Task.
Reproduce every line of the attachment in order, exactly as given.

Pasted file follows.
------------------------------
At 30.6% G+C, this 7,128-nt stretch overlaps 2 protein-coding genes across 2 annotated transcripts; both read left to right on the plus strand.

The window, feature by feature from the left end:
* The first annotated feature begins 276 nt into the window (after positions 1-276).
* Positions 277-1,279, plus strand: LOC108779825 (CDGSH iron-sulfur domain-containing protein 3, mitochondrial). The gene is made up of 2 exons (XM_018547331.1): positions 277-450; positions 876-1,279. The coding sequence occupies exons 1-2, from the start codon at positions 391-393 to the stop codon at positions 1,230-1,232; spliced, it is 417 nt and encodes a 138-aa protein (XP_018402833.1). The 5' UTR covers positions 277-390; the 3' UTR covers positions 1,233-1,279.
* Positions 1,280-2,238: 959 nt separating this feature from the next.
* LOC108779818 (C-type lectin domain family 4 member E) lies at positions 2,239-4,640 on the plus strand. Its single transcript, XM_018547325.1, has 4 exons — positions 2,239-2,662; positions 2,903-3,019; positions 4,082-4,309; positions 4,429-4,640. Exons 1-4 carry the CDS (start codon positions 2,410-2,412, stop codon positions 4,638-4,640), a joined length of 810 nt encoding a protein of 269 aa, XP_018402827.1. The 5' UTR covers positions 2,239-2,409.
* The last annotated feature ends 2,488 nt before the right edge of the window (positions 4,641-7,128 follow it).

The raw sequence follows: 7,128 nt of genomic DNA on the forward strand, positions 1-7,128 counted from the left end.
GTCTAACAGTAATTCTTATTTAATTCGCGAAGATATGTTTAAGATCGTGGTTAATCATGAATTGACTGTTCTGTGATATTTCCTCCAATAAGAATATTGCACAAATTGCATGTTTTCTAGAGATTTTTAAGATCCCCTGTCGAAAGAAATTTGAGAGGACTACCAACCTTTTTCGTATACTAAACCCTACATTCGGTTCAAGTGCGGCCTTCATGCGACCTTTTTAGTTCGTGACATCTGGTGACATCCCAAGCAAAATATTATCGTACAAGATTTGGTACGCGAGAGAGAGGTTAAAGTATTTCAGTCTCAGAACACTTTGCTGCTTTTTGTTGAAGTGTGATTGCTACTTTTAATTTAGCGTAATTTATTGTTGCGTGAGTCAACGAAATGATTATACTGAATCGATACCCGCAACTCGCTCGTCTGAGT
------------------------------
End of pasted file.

At 30.6% G+C, this 7,128-nt stretch overlaps 2 protein-coding genes across 2 annotated transcripts; both read left to right on the plus strand.

The window, feature by feature from the left end:
* The first annotated feature begins 276 nt into the window (after positions 1-276).
* Positions 277-1,279, plus strand: LOC108779825 (CDGSH iron-sulfur domain-containing protein 3, mitochondrial). The gene is made up of 2 exons (XM_018547331.1): positions 277-450; positions 876-1,279. The coding sequence occupies exons 1-2, from the start codon at positions 391-393 to the stop codon at positions 1,230-1,232; spliced, it is 417 nt and encodes a 138-aa protein (XP_018402833.1). The 5' UTR covers positions 277-390; the 3' UTR covers positions 1,233-1,279.
* Positions 1,280-2,238: 959 nt separating this feature from the next.
* LOC108779818 (C-type lectin domain family 4 member E) lies at positions 2,239-4,640 on the plus strand. Its single transcript, XM_018547325.1, has 4 exons — positions 2,239-2,662; positions 2,903-3,019; positions 4,082-4,309; positions 4,429-4,640. Exons 1-4 carry the CDS (start codon positions 2,410-2,412, stop codon positions 4,638-4,640), a joined length of 810 nt encoding a protein of 269 aa, XP_018402827.1. The 5' UTR covers positions 2,239-2,409.
* The last annotated feature ends 2,488 nt before the right edge of the window (positions 4,641-7,128 follow it).

The raw sequence follows: 7,128 nt of genomic DNA on the forward strand, positions 1-7,128 counted from the left end.
GTCTAACAGTAATTCTTATTTAATTCGCGAAGATATGTTTAAGATCGTGGTTAATCATGAATTGACTGTTCTGTGATATTTCCTCCAATAAGAATATTGCACAAATTGCATGTTTTCTAGAGATTTTTAAGATCCCCTGTCGAAAGAAATTTGAGAGGACTACCAACCTTTTTCGTATACTAAACCCTACATTCGGTTCAAGTGCGGCCTTCATGCGACCTTTTTAGTTCGTGACATCTGGTGACATCCCAAGCAAAATATTATCGTACAAGATTTGGTACGCGAGAGAGAGGTTAAAGTATTTCAGTCTCAGAACACTTTGCTGCTTTTTGTTGAAGTGTGATTGCTACTTTTAATTTAGCGTAATTTATTGTTGCGTGAGTCAACGAAATGATTATACTGAATCGATACCCGCAACTCGCTCGTCTGAGT